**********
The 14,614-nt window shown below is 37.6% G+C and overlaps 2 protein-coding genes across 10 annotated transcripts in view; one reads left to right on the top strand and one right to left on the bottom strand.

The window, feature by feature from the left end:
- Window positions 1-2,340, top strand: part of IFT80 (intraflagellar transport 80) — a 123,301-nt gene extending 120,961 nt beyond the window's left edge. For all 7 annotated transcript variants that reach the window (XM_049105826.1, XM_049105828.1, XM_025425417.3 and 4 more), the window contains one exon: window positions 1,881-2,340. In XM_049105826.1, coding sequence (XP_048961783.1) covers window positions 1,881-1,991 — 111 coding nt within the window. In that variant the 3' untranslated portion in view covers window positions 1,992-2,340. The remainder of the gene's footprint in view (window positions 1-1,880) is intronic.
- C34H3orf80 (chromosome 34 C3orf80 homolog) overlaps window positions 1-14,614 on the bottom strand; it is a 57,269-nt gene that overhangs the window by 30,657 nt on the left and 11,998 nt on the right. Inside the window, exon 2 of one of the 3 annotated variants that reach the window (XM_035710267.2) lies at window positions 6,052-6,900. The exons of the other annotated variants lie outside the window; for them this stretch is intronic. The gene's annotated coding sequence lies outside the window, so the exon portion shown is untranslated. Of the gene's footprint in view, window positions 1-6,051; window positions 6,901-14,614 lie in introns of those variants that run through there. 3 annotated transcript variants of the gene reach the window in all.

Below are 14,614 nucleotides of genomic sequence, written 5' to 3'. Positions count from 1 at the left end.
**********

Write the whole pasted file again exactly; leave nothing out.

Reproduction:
The 14,614-nt window shown below is 37.6% G+C and overlaps 2 protein-coding genes across 10 annotated transcripts in view; one reads left to right on the top strand and one right to left on the bottom strand.

The window, feature by feature from the left end:
- Window positions 1-2,340, top strand: part of IFT80 (intraflagellar transport 80) — a 123,301-nt gene extending 120,961 nt beyond the window's left edge. For all 7 annotated transcript variants that reach the window (XM_049105826.1, XM_049105828.1, XM_025425417.3 and 4 more), the window contains one exon: window positions 1,881-2,340. In XM_049105826.1, coding sequence (XP_048961783.1) covers window positions 1,881-1,991 — 111 coding nt within the window. In that variant the 3' untranslated portion in view covers window positions 1,992-2,340. The remainder of the gene's footprint in view (window positions 1-1,880) is intronic.
- C34H3orf80 (chromosome 34 C3orf80 homolog) overlaps window positions 1-14,614 on the bottom strand; it is a 57,269-nt gene that overhangs the window by 30,657 nt on the left and 11,998 nt on the right. Inside the window, exon 2 of one of the 3 annotated variants that reach the window (XM_035710267.2) lies at window positions 6,052-6,900. The exons of the other annotated variants lie outside the window; for them this stretch is intronic. The gene's annotated coding sequence lies outside the window, so the exon portion shown is untranslated. Of the gene's footprint in view, window positions 1-6,051; window positions 6,901-14,614 lie in introns of those variants that run through there. 3 annotated transcript variants of the gene reach the window in all.

Below are 14,614 nucleotides of genomic sequence, written 5' to 3'. Positions count from 1 at the left end.